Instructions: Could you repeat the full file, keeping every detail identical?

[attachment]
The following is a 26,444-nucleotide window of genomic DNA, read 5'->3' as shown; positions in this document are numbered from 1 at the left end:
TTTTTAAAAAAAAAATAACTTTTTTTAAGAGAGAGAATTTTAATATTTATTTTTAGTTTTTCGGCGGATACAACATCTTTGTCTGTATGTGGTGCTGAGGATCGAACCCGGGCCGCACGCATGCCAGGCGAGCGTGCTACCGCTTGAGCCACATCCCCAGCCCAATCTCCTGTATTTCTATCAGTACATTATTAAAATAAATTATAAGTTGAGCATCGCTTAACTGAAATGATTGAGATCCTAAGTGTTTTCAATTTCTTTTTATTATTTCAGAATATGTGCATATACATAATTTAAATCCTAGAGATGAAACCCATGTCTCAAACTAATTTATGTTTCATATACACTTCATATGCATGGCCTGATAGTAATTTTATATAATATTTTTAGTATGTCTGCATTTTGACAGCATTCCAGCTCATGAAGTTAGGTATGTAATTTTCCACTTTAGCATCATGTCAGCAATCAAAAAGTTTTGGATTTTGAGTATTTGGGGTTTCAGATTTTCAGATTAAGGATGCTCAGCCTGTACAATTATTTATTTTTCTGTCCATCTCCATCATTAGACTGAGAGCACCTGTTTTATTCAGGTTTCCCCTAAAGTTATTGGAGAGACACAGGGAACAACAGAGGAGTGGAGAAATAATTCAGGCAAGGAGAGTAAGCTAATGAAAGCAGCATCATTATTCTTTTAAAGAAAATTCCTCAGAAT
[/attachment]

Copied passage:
The following is a 26,444-nucleotide window of genomic DNA, read 5'->3' as shown; positions in this document are numbered from 1 at the left end:
TTTTTAAAAAAAAAATAACTTTTTTTAAGAGAGAGAATTTTAATATTTATTTTTAGTTTTTCGGCGGATACAACATCTTTGTCTGTATGTGGTGCTGAGGATCGAACCCGGGCCGCACGCATGCCAGGCGAGCGTGCTACCGCTTGAGCCACATCCCCAGCCCAATCTCCTGTATTTCTATCAGTACATTATTAAAATAAATTATAAGTTGAGCATCGCTTAACTGAAATGATTGAGATCCTAAGTGTTTTCAATTTCTTTTTATTATTTCAGAATATGTGCATATACATAATTTAAATCCTAGAGATGAAACCCATGTCTCAAACTAATTTATGTTTCATATACACTTCATATGCATGGCCTGATAGTAATTTTATATAATATTTTTAGTATGTCTGCATTTTGACAGCATTCCAGCTCATGAAGTTAGGTATGTAATTTTCCACTTTAGCATCATGTCAGCAATCAAAAAGTTTTGGATTTTGAGTATTTGGGGTTTCAGATTTTCAGATTAAGGATGCTCAGCCTGTACAATTATTTATTTTTCTGTCCATCTCCATCATTAGACTGAGAGCACCTGTTTTATTCAGGTTTCCCCTAAAGTTATTGGAGAGACACAGGGAACAACAGAGGAGTGGAGAAATAATTCAGGCAAGGAGAGTAAGCTAATGAAAGCAGCATCATTATTCTTTTAAAGAAAATTCCTCAGAAT